AMC’s Breaking Bad
Season 4, Episode 5: “Shotgun”
Directed by Michelle MacLaren
Written by Thomas Schnauz

* For a recap & review of the previous episode, “Bullet Points” – click here
* For a recap & review of the next episode, “Cornered” – click here
IMG_0310Walt (Bryan Cranston) is freaking out. He’s in the process of setting up things with Saul Goodman (Bob Odenkirk) so he can disappear for good, off the map someplace. He believes, because he can’t find Jesse (Aaron Paul), terrible things have been set into motion. He tries calling home to Skyler (Anna Gunn) and leaves an emotional, strange message, sure to set her paranoia off when she hears it eventually.
This sends Walt straight to Los Pollos Hermanos, gun in hand, looking for the chicken man, Gus Fring (Giancarlo Esposito). Of course the owner’s not there, or at least not available to Mr. White. Walt’s own paranoia runs pretty high, as well. He assumes all the security cameras are the extension of Fring’s eyes, that he’s being watched all the time. He’s not wrong.
He gets a call from Mike (Jonathan Banks), who lets him know Jesse’s all right and safe with him on the road. The hitman’s taking the young meth cook on a series of pickups. Meanwhile, Walt’s left in the dark.
Mike stops in the desert on a lonely road. Jesse thinks he’s going to die. Instead, the older man digs in a specific spot, lifting up a trap door in the desert floor. Inside the hole is a bag filled with money. All part of the intricate, untraceable system of drug trafficking. And the process needs to be done “six more times today.” Is this a way of bolstering Pinkman’s ego, making him feel more a part of the operation? Is it also a way of dividing the two cooks even farther apart?
IMG_0311At home, Hank (Dean Norris) fills Dt. Tim Roberts (Nigel Gibbs) in about Gale being Heisenberg. He mentions Pinkman, though feels the junkie wouldn’t be able to pull the trigger. There’s a composite sketch of Victor floating around, too— of no use, given he’s a liquid now! Regardless, Hank’s feeling a sense of “closure” believing Heisenberg has been caught finally. That’s what he says, anyway.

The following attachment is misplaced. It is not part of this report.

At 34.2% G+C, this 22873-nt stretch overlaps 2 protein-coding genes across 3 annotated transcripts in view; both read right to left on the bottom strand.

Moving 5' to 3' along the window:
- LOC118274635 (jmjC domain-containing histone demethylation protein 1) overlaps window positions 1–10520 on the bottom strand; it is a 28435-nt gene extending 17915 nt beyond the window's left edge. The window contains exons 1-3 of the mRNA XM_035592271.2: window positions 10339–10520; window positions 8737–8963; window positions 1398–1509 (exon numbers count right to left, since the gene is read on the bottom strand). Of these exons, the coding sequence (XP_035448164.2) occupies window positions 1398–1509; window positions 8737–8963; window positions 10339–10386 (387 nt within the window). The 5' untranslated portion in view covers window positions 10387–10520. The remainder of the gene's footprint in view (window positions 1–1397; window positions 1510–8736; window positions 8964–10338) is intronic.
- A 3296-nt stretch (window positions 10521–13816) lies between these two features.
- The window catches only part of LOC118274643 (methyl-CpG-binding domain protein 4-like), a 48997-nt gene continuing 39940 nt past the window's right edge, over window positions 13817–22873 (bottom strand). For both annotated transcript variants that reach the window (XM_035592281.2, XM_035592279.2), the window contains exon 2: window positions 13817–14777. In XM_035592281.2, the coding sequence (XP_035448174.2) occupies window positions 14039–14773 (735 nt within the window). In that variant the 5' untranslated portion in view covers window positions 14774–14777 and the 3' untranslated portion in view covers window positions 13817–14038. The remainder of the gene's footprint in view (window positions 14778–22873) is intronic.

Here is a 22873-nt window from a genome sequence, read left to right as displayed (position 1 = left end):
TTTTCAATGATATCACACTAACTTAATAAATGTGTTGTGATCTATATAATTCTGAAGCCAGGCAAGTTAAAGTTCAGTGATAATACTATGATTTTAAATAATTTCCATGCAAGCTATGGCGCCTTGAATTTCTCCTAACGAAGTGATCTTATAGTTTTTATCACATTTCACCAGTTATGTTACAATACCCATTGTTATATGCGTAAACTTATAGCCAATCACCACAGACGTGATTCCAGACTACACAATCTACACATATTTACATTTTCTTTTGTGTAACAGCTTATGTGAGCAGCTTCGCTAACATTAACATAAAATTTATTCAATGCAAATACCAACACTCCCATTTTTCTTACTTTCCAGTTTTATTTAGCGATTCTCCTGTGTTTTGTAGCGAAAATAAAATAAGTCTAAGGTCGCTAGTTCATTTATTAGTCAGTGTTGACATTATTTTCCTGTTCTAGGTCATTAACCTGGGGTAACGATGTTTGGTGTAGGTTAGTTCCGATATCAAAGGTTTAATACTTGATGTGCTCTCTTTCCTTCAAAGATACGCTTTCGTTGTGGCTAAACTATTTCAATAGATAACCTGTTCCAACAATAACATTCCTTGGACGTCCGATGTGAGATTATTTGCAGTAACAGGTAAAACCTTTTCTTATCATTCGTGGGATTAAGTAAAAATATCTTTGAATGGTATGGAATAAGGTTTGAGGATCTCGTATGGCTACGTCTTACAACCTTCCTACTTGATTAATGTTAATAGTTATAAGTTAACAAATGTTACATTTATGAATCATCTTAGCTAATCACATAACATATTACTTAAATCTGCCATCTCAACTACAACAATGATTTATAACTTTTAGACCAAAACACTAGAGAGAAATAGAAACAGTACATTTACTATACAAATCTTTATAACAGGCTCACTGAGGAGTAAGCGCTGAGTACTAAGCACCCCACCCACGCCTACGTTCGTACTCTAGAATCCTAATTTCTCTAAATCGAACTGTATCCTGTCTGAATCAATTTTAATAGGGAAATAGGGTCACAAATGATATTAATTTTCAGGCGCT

Mike continues driving. Jesse continues complaining and talking. Eventually, Mike gets pissed off and tells his ride along to shut up. Back in the lab, Walt’s getting the latest batch ready to cook on his own, doing twice the work as normal. Makes for a tougher shift, ‘yknow? In between, he’s got to get home to finalise the mortgage for buying the car wash. He and Skyler sign on the dotted line and become new business owners officially.
The couple make a deal with one another: “No more secrets.” It’s then she hears the voicemail he left earlier. The two fall into bed for the first time in who knows how long. This also leads to them considering whether Walt should move back into the house. When Walt gets back to the lab, he winds up dropping a barrel while using a forklift. This sends him into a rage at the security camera, refusing to work until his partner returns. After some time, Tyrus (Ray Campbell) shows up to an angry Walt, helping with his forklift troubles.
IMG_0313In an alleyway, Mike parks for one last stop. He leaves Jesse in the car and heads inside. Jesse notices a guy coming for the car holding a shotgun, so he guns it in reverse from the passenger seat, smashing the car behind and sending the gun wielding dude flying into the dirt. Jesse takes off as the other car follows, leaving Mike in the alley with a bag of cash. Soon, he’s picked up on the roadside.
At the lab the next day, Walt finds Jesse working away. He’s surprised and wants to know the whole story of where they went the day before. Jesse treats it as no big deal and mentions his heroic act of preventing a stickup. Although the chemist believes there’s something else motivating Jesse’s “two jobs.” And he’d be right, since Gus planned the entire thing.
During dinner with the Schraders, Walt gets hard on the wine. He’s in a foul mood, too. It doesn’t help his son brings up the case of Gale’s murder. Hank starts talking about him as a big time five star “drug chef,” giving the man all the credit while the real mastermind is sitting right next to them. Hank talks of him as a genius, in the same breath insulting Walt without knowing it, and rightfully so. Ultimately, Walt let the world crush him and squandered his genius. And he inadvertently convinces his brother-in-law Gale was only doing a bit of “rogue copying” off someone else. He’s literally talking Hank into continuing the case against him. Amazing writing, as well as the fact it’s acted to perfection.
Thus, Hank starts looking at the evidence with fresh eyes, noticing vegan Gale had Los Pollos Hermanos bags in his apartment. Oh my.
IMG_0315Just so goddamn good! All the time. Can’t wait to rewatch the next episode, and on and on. This chapter takes us into different places as far as the meth lab goes. Not to mention things with Hank are getting wild, only to get wilder.
“Cornered” is coming up.

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